The new year brought skin-blistering cold to many parts of Canada. The extreme cold weather was a somber reminder of the critical importance of good quality, affordable housing for the personal health of individual Canadians, and underlined the value of housing in ensuring the social and economic health of communities and the entire country.
Precarious housing has many dimensions in Canada. While people who are absolutely homeless and sleeping rough on the streets are the most visible, millions of other Canadians suffer from insecure, inadequate and unaffordable housing.
There is a substantial body of research on the health impacts of poor or substandard housing, including the Wellesley Institute’s overview paper on effective interventions for housing and homelessness.
Among the key indicators of Canada’s deep and persistent, nation-wide precarious housing crisis:
- At least 200,000 Canadians experience homelessness annually; and as many as 1.3 million Canadians have experienced homelessness or extremely insecure housing over a five-year period.
- For every Canadian that experiences absolute homelessness, as many as three or more experience hidden homelessness – sometimes called couch-surfing or living in insecure arrangements – for a national total of 600,000 annually.
- About 1.4 million urban households (3.5 million people) are in Core Housing Need, the federal government’s official definition of precarious housing.
- One-in-four Canadian households (3.3 million households or 8.25 million people) pay 30% or more of their monthly household income on shelter, which is the official government definition of unaffordable housing.
The Wellesley Institute’s Precarious Housing in Canada has noted that there has been a steady erosion in federal investments in affordable housing since the late 1980s. In 1991. 1993, 1995 and 2009, there have been new short-term federal housing and homelessness investments, but the overall trend of eroding federal investments continues. In 1990, the federal government invested $1.7 billion in affordable housing which is more than the $1.6 billion that the federal government is planning to invest in affordable housing in 2015, according to Canada Mortgage and Housing Corporation. Over that quarter of a century, growing inflation, an increasing population and growing housing need have all put the squeeze on the shrinking federal dollars available for new affordable housing.
The 2013 federal budget included three specific housing and homelessness initiatives:
- First, a five-year extension of the national homelessness program with a reduction in annual spending from $127 million to $119 million. Annual spending for Canada’s homelessness program has not been adjusted for inflation or the rising national need since the program was launched in 1999.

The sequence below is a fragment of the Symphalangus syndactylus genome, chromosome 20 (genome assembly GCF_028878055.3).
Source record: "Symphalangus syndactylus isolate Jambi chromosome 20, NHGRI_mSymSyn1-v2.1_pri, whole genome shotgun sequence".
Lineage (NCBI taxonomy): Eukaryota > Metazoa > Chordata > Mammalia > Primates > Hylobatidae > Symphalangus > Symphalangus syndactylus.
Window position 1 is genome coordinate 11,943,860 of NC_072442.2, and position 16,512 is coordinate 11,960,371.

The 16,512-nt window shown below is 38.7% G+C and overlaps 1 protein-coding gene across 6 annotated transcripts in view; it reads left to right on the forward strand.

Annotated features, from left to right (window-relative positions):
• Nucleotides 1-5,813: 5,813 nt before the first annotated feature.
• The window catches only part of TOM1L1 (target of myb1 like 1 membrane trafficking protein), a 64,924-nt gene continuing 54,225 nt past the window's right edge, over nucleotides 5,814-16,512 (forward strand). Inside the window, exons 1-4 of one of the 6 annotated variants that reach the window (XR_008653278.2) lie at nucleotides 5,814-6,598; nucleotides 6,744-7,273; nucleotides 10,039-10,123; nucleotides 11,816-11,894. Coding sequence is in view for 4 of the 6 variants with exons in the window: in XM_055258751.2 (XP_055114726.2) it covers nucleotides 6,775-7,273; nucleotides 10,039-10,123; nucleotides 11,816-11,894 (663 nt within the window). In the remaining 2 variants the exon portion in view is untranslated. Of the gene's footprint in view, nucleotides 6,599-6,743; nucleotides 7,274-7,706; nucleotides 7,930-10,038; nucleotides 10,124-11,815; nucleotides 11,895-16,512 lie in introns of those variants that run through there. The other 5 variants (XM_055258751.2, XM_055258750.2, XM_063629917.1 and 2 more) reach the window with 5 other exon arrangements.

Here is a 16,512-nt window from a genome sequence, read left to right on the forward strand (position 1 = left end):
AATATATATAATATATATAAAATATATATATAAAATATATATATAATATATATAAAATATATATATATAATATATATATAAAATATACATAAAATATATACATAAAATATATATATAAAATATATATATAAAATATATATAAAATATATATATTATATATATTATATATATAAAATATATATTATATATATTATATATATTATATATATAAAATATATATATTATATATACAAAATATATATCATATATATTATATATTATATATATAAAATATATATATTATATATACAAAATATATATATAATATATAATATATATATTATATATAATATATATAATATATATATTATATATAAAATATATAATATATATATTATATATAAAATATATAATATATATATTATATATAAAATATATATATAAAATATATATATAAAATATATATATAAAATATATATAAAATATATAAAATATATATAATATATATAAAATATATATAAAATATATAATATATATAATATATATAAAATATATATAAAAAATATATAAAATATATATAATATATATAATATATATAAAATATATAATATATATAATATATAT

- Second, a two-year $100 million commitment for new affordable housing in Nunavut, which experiences among the highest construction costs in Canada and also a severe housing and homelessness crisis.
- Third, a five-year commitment to the Investment in Affordable Housing program at $253 million annually – which is to be matched by provinces and territories with another $253 million annually. Although this funding was announced in March of 2013, no money has yet been allocated almost ten months later.
Housing experts have welcomed the federal housing and homelessness commitments from the 2013 budget, but note that the funding promised does not meet the scale of national need, nor does the new funding reverse the overall trend of eroding federal housing investments.
Since its 1996 budget, when the federal government announced plans to wind-down national affordable housing investments, federal housing investments have been on a steady downward trend. The erosion is accelerating as the federal government steps out of its long-term commitment to existing social and affordable housing over the coming years.
The ongoing withdrawal of federal housing investments is much larger than any of the short-term new investments by the federal government in recent years. The latest corporate report from Canada Mortgage and Housing Corporation, the federal government’s national housing agency, reports that:
- Federal housing program expenses (the main funding envelope for existing and new social and affordable housing across Canada) is planned to be cut from $3.04 billion in 2010 to $1.68 billion in 2017.
- As funding is cut, the number of affordable homes supported under federal housing programs is shrinking. From 2010 to 2017, the number of federally-subsidized homes will drop from 613,500 to 492,500. The federal government has not announced any plan to support the 121,000 households who will lose their homes by 2017.
As federal housing investments have eroded, provinces, territories and local governments have been required to make larger investments. As precious housing and homelessness has become more visible in municipalities across Canada, local politicians have called for the federal government to re-engage with other orders of government in developing a comprehensive national housing plan.
The deep and persistent affordable housing crisis has prompted the Federation of Canadian Municipalities – the national group representing local governments across the country – to name Canada’s housing crunch as its top policy priority.
As homelessness and precarious housing remains deep, persistent and costly to individual Canadians and the country as a whole, all eyes will be on the federal government and Parliament in the coming year (which is also the lead-up to the next federal election) to see if adequate investments are made to meet the scale of national needs.
Instead of one-off and short-term funding, the policy focus will be on a permanent, fully-funded national housing plan that engages all levels of government, the non-profit and private sectors, Aboriginal people and others in a comprehensive and co-ordinated plan.